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Engineered nucleases can be used to induce site-specific double-strand breaks (DSBs) in plant genomes. Thus, homologous recombination (HR) can be enhanced and targeted mutagenesis can be achieved by error-prone non-homologous end-joining (NHEJ). Recently, the bacterial CRISPR/Cas9 system was used for DSB induction in plants to promote HR and NHEJ. Cas9 can(More)
The application of the clustered regularly interspaced short palindromic repeats (CRISPR)/Cas system of Streptococcus pyogenes (SpCas9) is currently revolutionizing genome engineering in plants. However, synthetic plant biology will require more complex manipulations of genomes and transcriptomes. The simultaneous addressing of different specific genomic(More)
The precise manipulation of plant genomes relies on the induction of DNA double-strand breaks by site-specific nucleases to initiate DNA repair reactions that are either based on non-homologous end joining (NHEJ) or homologous recombination (HR). Recently, the CRISPR/Cas system emerged as the most important tool for genome engineering due to its simple(More)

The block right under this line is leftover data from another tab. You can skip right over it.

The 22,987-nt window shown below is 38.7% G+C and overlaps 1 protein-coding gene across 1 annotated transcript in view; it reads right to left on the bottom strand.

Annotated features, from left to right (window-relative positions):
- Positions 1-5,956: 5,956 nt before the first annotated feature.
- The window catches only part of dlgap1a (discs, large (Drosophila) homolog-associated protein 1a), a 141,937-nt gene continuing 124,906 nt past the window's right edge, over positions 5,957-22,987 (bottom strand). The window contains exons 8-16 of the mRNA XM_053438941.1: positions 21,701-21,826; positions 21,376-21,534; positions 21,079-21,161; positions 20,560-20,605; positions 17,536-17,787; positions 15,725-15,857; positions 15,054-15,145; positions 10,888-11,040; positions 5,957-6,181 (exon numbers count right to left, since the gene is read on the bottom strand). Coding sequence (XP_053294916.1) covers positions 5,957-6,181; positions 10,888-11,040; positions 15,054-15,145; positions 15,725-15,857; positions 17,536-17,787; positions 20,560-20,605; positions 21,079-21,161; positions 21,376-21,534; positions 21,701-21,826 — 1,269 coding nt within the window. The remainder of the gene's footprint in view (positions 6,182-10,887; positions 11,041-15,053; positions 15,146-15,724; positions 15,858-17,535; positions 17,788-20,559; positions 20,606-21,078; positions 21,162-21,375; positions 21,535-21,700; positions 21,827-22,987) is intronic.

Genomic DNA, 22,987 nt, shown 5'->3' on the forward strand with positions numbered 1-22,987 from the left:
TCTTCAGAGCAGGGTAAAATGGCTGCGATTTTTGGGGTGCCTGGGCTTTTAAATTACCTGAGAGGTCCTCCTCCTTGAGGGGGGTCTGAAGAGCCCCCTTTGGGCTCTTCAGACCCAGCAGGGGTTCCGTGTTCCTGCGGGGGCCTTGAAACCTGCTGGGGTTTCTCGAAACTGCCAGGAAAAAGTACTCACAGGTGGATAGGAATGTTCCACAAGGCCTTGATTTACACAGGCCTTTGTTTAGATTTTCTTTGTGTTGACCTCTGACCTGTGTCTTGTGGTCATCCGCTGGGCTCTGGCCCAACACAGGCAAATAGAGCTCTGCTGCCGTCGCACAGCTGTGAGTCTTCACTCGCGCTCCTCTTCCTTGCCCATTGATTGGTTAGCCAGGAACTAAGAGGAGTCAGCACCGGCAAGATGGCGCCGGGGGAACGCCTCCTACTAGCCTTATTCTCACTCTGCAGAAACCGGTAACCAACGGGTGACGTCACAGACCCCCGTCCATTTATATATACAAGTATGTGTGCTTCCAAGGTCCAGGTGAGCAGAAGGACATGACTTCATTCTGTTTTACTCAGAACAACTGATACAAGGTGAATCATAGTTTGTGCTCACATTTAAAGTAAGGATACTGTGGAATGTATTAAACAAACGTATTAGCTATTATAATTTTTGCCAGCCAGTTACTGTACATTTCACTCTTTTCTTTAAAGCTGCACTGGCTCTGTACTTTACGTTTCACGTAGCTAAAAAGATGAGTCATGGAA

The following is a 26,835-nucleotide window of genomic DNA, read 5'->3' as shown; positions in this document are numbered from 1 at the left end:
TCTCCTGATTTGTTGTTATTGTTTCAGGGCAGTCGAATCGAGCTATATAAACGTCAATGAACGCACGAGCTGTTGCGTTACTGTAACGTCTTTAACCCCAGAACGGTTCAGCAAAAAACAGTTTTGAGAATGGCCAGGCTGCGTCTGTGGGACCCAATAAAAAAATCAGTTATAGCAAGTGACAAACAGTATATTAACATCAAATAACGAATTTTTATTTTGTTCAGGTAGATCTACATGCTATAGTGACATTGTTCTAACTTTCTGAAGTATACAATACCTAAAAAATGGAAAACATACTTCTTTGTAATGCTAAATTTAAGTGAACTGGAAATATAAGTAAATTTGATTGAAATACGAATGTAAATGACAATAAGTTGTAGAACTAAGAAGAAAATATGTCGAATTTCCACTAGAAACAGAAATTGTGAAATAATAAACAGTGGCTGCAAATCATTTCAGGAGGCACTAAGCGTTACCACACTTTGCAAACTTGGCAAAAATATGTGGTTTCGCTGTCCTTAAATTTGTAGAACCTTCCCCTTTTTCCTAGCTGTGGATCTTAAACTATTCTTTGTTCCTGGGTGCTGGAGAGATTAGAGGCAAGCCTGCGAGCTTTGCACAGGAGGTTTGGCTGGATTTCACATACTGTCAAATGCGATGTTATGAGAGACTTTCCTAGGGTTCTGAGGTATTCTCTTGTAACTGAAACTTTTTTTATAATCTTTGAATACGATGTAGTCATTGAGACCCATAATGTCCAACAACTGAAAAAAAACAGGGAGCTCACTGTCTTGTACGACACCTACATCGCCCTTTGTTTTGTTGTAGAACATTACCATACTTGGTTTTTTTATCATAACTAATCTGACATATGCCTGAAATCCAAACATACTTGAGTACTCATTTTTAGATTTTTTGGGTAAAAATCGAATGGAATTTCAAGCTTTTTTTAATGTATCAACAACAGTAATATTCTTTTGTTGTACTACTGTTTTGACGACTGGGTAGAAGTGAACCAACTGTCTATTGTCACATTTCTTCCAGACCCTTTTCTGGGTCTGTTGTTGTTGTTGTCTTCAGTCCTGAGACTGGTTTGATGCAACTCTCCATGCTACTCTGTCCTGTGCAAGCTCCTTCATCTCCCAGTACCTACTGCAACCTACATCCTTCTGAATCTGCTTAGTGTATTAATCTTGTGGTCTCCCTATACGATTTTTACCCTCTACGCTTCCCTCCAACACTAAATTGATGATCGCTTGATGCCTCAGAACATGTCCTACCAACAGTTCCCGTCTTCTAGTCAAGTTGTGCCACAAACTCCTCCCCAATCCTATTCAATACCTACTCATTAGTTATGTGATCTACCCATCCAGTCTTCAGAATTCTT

This review summarises the recent progress in DSB-induced gene targeting by homologous recombination in plants. We are getting closer to efficiently inserting genes or precisely exchanging single amino acids. Although the basic features of double-strand break (DSB)-induced genome engineering were established more than 20 years ago, only in recent years has(More)
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